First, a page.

Challenges remain as supply chain stability gradually returns

Avatar photo
by Emily Atkins

Last year saw improved supply chain stability set against several variables that are still driving continued fragility, a new survey has found.

The Association for Supply Chain Management (ASCM) and KPMG have released the latest findings from the KPMG Supply Chain Stability Index, which is designed to help supply chain professionals understand the stability of U.S. operations, and serve as a barometer for the greater global supply chain community.

The index suggests a complete return to pre-pandemic normalcy remains unlikely in 2024. Factors that have contributed to recent instability include cross-border patrol closures between U.S. and Mexico trade corridors and rising conflicts leading to commercial ship attacks in the Red Sea. However, there are also positive signs including greater nearshoring efforts in Mexico and Canada, reducing reliance on other regions.  

“While supply chain challenges do persist, the overall return to increased levels of stability is a testament to the incredible efforts of countless supply chain professionals,” said ASCM CEO Abe Eshkenazi, CSCP, CPA, CAE.

“The index continues to confirm that people make all the difference. We must continue cultivating supply chain talent to mitigate disruptions, build resiliency and drive growth.”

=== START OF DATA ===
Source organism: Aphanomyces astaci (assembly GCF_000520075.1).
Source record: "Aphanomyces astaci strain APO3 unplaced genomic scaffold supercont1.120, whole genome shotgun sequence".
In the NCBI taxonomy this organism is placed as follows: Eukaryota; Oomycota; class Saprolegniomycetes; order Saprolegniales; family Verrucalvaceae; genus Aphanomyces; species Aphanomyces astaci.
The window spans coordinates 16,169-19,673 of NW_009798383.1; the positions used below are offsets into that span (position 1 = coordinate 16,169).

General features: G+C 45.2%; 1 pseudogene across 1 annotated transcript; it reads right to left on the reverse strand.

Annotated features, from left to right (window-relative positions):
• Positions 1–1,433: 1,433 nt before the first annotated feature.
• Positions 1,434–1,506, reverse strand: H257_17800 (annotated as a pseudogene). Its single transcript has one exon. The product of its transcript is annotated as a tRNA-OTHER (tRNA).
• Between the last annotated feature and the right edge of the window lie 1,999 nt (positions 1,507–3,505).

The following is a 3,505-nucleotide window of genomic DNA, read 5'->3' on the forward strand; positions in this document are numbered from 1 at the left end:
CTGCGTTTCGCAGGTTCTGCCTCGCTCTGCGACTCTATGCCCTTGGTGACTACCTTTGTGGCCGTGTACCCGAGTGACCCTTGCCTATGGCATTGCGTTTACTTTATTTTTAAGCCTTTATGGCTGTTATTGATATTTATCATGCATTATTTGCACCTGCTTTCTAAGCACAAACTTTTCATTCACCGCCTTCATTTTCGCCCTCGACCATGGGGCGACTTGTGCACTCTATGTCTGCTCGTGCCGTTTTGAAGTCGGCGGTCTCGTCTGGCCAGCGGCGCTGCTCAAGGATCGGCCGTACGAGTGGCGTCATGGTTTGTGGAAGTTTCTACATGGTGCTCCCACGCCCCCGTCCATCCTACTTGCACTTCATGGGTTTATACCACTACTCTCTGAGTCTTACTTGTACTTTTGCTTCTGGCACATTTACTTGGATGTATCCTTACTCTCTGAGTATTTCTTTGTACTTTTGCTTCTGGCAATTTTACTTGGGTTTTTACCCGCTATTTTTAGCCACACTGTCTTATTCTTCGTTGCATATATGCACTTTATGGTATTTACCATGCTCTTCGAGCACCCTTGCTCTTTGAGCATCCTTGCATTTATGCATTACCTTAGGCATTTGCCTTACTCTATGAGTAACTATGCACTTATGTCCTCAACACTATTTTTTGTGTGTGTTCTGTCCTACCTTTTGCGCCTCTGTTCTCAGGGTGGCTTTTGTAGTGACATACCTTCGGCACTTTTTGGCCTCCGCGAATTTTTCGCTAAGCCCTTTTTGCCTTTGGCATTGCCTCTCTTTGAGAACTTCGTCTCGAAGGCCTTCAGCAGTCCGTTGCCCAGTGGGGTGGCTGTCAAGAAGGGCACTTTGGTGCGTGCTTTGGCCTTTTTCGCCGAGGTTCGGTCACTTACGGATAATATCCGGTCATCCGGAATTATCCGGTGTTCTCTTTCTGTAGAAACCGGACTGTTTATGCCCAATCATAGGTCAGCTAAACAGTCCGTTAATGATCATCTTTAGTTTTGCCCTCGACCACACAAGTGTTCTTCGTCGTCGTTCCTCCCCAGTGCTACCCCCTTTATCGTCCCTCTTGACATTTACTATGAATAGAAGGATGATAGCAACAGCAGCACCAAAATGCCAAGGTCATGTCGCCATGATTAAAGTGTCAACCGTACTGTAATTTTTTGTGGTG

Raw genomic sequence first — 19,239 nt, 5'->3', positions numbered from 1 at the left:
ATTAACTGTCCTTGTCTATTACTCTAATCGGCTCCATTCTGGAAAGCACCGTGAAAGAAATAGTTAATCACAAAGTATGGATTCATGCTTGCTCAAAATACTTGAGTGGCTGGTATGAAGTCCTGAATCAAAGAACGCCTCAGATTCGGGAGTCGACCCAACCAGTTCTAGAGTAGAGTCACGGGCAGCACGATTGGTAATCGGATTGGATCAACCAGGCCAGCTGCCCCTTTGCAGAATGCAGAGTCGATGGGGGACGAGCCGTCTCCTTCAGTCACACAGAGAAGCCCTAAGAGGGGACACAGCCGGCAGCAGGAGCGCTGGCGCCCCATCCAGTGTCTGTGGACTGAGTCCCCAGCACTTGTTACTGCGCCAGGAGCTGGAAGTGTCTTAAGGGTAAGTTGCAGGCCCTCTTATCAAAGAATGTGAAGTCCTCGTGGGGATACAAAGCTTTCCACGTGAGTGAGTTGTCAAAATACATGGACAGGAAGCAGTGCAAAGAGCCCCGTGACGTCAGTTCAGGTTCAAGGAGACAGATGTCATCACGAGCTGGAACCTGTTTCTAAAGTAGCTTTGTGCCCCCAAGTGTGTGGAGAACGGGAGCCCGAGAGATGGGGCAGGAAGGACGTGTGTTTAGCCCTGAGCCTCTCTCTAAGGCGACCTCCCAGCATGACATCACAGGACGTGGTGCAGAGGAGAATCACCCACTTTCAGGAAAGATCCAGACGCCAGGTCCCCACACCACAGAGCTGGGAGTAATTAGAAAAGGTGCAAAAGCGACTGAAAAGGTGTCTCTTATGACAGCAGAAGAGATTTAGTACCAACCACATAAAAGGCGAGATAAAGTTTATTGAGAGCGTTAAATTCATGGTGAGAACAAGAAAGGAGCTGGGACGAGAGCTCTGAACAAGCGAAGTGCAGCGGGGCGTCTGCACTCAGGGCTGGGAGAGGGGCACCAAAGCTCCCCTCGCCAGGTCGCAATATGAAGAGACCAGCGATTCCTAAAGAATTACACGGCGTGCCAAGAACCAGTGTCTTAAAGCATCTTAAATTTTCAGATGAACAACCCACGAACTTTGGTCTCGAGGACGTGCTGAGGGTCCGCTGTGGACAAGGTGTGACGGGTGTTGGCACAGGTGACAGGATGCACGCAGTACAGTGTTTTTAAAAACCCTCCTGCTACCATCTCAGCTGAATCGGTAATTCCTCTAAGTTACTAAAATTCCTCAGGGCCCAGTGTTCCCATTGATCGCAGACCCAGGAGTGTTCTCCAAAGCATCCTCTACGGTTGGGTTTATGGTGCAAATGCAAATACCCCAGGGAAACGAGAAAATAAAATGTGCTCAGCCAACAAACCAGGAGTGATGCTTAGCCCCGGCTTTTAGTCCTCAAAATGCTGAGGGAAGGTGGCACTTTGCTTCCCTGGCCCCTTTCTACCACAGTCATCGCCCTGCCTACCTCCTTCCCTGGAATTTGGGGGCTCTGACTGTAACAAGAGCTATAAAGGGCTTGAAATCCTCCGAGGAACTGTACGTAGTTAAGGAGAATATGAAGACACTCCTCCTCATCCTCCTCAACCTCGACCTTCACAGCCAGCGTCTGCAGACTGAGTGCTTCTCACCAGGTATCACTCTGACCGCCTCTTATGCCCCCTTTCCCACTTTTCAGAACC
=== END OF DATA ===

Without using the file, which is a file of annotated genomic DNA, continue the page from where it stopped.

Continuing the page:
Jim Lee, supply chain AI leader at KPMG, said,the logistics sector continues to face significant challenges due to geopolitical factors and volume fluctuations. He sugested is important for supply chains to remain vigilant and adopt resilient strategies for continued progress. 

Moving forward, the adoption of best practices, leveraging digital technology, and developing workforce skills will distinguish leading companies from their counterparts.

Inventory levels, inflated during the pandemic, are now strategically decreasing throughout the supply chain, indicating a shift toward optimized inventory management. Purposeful efforts across all nodes in the supply chain are leading to improvements in inventory. 

The competition for talent, notably for entry-level roles across the entire supply chain, persists, albeit with a slight alleviation from previous intensity. Lower unemployment rates and increased automation adoption are key factors contributing to this evolving trend. 

Geopolitical tensions persist, disrupting the global movement of goods, notably impacting ocean freight, especially between Asia and the European Union, and to a lesser degree, the United States. These factors underscore ongoing residual risks within the sector. 

“As we navigate the complexities of modern supply chains, having actionable insights is paramount and this Index helps shed light on risks that remain as well as areas of progression. For example, we’re now seeing just-in-time inventory strategies making a comeback and the competitive talent market beginning to ease, thanks to the effective use of technology,” said ASCM executive vice-president of strategy and alliances Douglas Kent.

“We must continue to leverage data to monitor and adapt to the complex and ever-evolving supply chain landscape.”